Photojournalism is a form of journalism that creates images in order to tell a news story. Photojournalism is distinguished from other close branches of photography (such as documentary photography, street photography or celebrity photography) by the qualities of:
- Timeliness — the images have meaning in the context of a published chronological record of events.
- Objectivity — the situation implied by the images is a fair and accurate representation of the events they depict.
- Narrative — the images combine with other news elements, to inform and give insight to the viewer or reader.
Photojournalists must make decisions instantly and carry photographic equipment under the same circumstances as those involved in the subject (such as fire, war, and rioting), often while being exposed to the same risks.
Photojournalism as a descriptive term often implies the use of a certain bluntness of style or approach to image-making. It has been a major element of newspaper and magazine reporting since the early twentieth century, and its use was spurred by the development of the commercial 35mm Leica camera. The invention of the term "photojournalism" is commonly attributed to Cliff Edom, who taught at the University of Missouri School of Journalism.
Ethics and legal mattersEdit
- To read more about this topic, see ethics in photojournalism.
Photojournalism works within the same ethical approaches to objectivity that are applied by other journalists. What to shoot, how to frame and how to edit are constant considerations. The emergence of digital photography offers new opportunities for the manipulation, reproduction, and transmission of images, but has complicated many of the ethical issues involved.
The U.S. National Press Photographers Association, and other professional organizations, maintain a Code of Ethics to address what are thought to be the proper approaches to these issues.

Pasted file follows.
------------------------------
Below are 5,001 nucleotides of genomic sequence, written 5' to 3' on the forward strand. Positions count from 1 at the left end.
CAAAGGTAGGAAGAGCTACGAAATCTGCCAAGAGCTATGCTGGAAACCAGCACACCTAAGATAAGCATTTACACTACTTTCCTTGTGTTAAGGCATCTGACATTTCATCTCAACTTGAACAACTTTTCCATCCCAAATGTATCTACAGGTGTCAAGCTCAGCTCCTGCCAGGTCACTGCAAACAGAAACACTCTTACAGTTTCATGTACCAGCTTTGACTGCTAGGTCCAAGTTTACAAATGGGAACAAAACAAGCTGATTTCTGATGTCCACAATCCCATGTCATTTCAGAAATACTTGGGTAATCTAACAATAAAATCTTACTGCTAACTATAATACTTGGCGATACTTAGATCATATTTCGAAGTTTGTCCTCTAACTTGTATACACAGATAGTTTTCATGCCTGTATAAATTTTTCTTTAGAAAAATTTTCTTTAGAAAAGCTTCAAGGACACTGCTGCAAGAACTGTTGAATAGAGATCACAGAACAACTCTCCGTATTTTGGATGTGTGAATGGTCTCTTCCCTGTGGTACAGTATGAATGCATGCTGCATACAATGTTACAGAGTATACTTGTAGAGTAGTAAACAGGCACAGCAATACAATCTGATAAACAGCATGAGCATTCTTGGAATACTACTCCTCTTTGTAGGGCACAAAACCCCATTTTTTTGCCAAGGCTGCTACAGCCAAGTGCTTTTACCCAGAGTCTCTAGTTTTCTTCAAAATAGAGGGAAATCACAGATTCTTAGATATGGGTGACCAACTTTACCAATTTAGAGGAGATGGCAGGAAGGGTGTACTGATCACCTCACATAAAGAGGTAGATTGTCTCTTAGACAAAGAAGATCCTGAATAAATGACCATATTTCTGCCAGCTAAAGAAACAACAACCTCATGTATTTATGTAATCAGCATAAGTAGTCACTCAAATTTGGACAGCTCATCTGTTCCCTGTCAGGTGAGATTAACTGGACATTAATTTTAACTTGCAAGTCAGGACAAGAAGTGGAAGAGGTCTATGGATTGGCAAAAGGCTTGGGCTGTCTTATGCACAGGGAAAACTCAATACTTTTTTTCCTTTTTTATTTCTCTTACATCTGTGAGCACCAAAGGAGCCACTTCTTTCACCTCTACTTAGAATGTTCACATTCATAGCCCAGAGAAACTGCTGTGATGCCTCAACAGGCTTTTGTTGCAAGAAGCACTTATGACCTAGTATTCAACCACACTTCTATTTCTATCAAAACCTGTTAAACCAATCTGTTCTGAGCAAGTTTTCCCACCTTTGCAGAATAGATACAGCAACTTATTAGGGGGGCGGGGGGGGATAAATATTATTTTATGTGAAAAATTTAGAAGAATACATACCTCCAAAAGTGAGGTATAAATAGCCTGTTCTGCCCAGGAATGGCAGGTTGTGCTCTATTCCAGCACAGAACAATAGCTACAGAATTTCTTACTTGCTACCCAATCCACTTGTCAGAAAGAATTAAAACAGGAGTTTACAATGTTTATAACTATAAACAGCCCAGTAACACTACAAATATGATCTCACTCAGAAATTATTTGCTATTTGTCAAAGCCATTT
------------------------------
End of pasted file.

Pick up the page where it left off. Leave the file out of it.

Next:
Major ethical issues are often addressed by law, but laws regarding photography can vary significantly from nation to nation, and the situation is further complicated as photojournalism made in one country will often be published in many other countries.
- Danish Union of Press Photographers (Pressefotografforbundet) was the first national organization for newspaper photographers in the world. It was founded in 1912 in Denmark; today it has nearly 800 members.
- National Press Photographers Association (NPPA) was founded in 1946 in the U.S., approximately 10,000 members
- British Press Photographers Association, 1984
- Hong Kong Press Photographers Association, 1989
- Northern Ireland Press Photographers Association, 2000
- Pressfotografernas Klubb Sweden, 1930
- PK — Pressefotografenes Klubb Norway
- Pulitzer Prizes ("Feature Photography", "Spot News Photography" and "Capture the Moment")
- World Press Photo
- Best of Photojournalism
- Pictures of the Year
- This article contains information originally taken from the Wikipedia article "Photojournalism". You can see the authorship and revision history of that article here.
- Don McCullin. Hearts of Darkness (1980 — much reprinted).
- Susan C. Zavoina & John H. Davidson, Digital Photojournalism (Allyn & Bacon, 2002). ISBN 0205332404
- Kenneth Kobre, Photojournalism : The Professional's Approach 5th edition (Focal Press, 2004).
- National Press Photographers Association — A resource for news photographers
- The Digital Journalist — A Multimedia Magazine for Photojournalism in the Digital Age
- Reportage — The Online Magazine of Photojournalism
- DigitalCustom's Model Ethics Guidelines for Photo-Journalism